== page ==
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A biotechnological approach to immunotherapy: Antivenom against Crotalus durissus cascavella snake venom produced from biodegradable nanoparticles

Gláucia-Silva, Fiamma, Torres-Rêgo, Manoela, Rocha Soares, Karla Samara, Damasceno, Igor Zumba, Tambourgi, Denise Vilarinho, Silva-Júnior, Arnóbio Antônio da, Fernandes-Pedrosa, Matheus de Freitas
International journal of biological macromolecules 2018 v.120 pp. 1917-1924
Crotalus durissus, Fourier transform infrared spectroscopy, aluminum hydroxide, animal models, antibodies, antivenoms, biodegradability, chitosan, death, gelation, immunization, mice, nanoparticles, proteins, snake bites, snake venoms, snakes, tropical diseases, vaccines, Brazil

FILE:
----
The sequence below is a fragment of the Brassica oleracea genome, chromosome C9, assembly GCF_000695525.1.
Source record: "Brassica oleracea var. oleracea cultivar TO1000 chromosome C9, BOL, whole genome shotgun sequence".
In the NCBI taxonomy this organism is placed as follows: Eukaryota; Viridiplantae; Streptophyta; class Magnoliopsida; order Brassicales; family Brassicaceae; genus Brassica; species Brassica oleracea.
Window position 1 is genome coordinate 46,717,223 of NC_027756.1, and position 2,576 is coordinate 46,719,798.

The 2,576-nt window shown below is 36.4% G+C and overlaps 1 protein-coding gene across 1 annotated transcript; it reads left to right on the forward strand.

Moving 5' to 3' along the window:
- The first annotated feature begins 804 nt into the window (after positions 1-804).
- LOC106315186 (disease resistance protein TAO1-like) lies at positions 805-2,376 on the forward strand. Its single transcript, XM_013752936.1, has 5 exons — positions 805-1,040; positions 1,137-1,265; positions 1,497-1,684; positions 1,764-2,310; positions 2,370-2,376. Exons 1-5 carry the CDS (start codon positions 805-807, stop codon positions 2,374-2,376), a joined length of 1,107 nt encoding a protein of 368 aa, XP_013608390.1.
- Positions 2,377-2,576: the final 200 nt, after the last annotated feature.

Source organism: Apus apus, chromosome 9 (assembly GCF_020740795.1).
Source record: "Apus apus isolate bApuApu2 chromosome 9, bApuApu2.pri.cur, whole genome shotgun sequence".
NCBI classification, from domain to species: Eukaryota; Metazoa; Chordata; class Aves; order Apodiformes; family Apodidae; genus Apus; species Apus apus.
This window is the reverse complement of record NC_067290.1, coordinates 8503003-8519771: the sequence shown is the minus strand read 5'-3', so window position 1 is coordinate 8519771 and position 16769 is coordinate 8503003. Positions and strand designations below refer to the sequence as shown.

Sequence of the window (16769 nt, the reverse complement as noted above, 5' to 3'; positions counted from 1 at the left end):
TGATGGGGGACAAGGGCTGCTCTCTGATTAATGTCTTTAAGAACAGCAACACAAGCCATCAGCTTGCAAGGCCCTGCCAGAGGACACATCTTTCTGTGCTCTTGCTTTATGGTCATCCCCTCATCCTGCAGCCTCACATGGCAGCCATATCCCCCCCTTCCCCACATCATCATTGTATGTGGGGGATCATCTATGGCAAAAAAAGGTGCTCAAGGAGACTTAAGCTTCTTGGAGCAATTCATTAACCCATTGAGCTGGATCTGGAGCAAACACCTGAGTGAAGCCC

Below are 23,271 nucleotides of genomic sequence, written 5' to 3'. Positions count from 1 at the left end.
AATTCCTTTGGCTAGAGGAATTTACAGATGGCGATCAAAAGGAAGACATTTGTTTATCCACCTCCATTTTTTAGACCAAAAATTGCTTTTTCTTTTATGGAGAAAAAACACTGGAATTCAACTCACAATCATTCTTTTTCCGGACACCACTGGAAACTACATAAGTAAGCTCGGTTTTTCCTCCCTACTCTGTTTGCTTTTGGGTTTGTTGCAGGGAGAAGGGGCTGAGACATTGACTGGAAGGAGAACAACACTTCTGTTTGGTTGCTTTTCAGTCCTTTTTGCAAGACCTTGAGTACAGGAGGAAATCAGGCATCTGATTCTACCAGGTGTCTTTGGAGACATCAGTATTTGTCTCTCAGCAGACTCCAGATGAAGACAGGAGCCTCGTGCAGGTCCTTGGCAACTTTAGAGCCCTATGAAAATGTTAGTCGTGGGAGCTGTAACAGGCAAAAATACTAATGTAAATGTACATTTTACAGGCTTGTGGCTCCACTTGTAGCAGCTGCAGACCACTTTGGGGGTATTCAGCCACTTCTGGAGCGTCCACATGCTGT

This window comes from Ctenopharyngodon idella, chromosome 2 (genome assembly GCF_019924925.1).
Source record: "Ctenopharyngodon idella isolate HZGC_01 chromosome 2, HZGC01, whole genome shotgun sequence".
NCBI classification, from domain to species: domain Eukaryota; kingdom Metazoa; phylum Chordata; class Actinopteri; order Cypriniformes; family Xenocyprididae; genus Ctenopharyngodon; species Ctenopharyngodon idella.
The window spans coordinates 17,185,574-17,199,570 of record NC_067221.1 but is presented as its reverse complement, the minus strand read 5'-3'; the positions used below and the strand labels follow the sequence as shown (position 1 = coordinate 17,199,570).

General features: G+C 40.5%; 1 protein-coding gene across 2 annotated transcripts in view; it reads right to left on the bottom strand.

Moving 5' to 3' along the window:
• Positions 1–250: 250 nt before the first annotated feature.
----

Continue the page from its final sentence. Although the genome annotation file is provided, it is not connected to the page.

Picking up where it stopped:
Snakebite envenoming is a tropical disease neglected worldwide. In Brazil, the Crotalus durissus cascavella (CDC) snake belongs to a genus with venom of highest lethality. A search for new immunoadjuvants aimed to expand the therapeutic alternatives to improve vaccines and antivenom. This approach proposed to produce small and narrow-sized cationic CDC venom-loaded chitosan nanoparticles (CHNP) able to induce antibody response against the CDC venom. The ionic gelation method induced the formation of stable and slightly smooth spherical nanoparticles (<160 nm) with protein loading efficiency superior to 90%. The interactions between venom proteins and CHNP assessed using FT-IR spectroscopy corroborated with the in vitro release behavior of proteins from nanoparticles. Finally, the immunization animal model using BALB/c mice demonstrated the higher effectiveness of CDC venom-loaded CHNP compared to aluminum hydroxide, a conventional immunoadjuvant. Thus, CHNPs loaded with CDC venom exhibited a promising biotechnological approach to immunotherapy.